Joe Greco wrote:
> One of the goals of providing larger address spaces was to reduce (and
> hopefully eliminate) the need to burn forwarding table entries where
> doing so isn't strictly necessary. When we forget this, it leads us
> to the same sorts of disasters that we currently have in v4.
And if you are encouraging /48 handouts, /32 isnt large enough to
prevent that on the global level.
I don't know that I'm *en*couraging /48 handouts, but on the other hand,
I'm not sure I'm *dis*couraging it either.
On one hand, there's a reasonable argument to be made that the average
home user does not currently have enough devices to fill more than a
/124's worth of space.
You have RFC3041 and similar techniques, stateless autoconfig, and a
variety of other general things that make it really awful for the default
ethernet network size to be something besides a /64.
Further, it seems clear from most discussions I've had, that people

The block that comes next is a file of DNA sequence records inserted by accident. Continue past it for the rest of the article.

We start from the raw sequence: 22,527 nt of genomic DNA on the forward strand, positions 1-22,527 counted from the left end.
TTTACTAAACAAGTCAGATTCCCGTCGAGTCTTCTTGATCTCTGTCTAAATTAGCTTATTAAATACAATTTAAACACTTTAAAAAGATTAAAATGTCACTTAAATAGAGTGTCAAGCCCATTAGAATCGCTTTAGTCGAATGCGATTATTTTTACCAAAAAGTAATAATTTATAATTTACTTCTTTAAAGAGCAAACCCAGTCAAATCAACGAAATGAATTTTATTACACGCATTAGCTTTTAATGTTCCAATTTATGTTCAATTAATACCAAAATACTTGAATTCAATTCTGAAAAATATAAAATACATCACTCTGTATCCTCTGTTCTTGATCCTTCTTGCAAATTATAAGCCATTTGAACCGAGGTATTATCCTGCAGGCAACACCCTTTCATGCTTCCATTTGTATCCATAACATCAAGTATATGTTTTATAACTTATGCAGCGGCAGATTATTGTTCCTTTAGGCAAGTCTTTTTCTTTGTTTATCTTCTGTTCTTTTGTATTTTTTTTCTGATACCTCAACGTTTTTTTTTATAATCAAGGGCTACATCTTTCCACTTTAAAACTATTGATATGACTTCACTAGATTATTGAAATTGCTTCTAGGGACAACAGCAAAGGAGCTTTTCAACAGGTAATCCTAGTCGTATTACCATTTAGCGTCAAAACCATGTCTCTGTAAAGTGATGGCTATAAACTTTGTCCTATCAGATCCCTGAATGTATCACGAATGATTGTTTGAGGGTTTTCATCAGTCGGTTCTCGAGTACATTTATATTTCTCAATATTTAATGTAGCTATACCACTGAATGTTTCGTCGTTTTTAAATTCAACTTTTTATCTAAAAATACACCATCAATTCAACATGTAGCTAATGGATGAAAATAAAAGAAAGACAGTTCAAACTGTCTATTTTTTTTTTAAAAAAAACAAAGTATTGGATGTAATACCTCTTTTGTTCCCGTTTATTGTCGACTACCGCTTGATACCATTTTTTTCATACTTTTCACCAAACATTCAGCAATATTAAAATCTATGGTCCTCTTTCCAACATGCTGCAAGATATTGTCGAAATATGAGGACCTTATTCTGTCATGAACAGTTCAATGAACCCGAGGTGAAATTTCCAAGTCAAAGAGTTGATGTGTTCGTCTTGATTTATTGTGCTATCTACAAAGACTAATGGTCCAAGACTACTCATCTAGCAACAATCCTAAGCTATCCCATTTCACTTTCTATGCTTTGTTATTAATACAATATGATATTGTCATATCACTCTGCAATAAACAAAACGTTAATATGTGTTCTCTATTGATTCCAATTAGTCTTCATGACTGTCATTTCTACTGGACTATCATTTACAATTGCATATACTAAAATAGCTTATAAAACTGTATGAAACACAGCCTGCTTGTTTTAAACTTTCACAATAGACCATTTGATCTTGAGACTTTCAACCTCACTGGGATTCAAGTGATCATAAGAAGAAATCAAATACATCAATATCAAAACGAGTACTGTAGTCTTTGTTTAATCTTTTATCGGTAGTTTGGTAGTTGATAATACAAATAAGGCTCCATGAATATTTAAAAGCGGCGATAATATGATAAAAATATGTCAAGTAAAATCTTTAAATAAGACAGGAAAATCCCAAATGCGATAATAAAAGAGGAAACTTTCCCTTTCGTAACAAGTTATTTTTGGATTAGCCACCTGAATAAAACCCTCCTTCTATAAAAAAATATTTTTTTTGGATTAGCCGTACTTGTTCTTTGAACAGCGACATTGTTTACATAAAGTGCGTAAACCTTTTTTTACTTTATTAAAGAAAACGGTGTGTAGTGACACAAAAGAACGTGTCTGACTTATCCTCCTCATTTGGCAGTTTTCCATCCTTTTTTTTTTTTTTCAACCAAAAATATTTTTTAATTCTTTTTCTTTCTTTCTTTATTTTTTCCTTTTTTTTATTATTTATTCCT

really do want or need the ability to have multiple networks, for a
variety of practical reasons. Many of these have to do with keeping
different zones firewalled in particular ways,
So, really, I think the question is, how many unique firewalling
policies is a household likely to have, and then, maybe how many other
neighbors/friends/etc are also freeloading on that connection, each
with the same needs?
A /56 allows up to 256 networks. For today, that's pretty clearly
all that I can reasonably imagine even a sophisticated home network
along with several neighbors needing. Probably even within the next
ten years. At some point, however, it is possible that a /48 would
be a better choice.
I would definitely prefer to see a /56, or maybe a /48, handed out
If we get into the practice of handing out /64's, it is just going
to encourage bad hacky design compromises and CPE/SOHO gear kludges
in the future?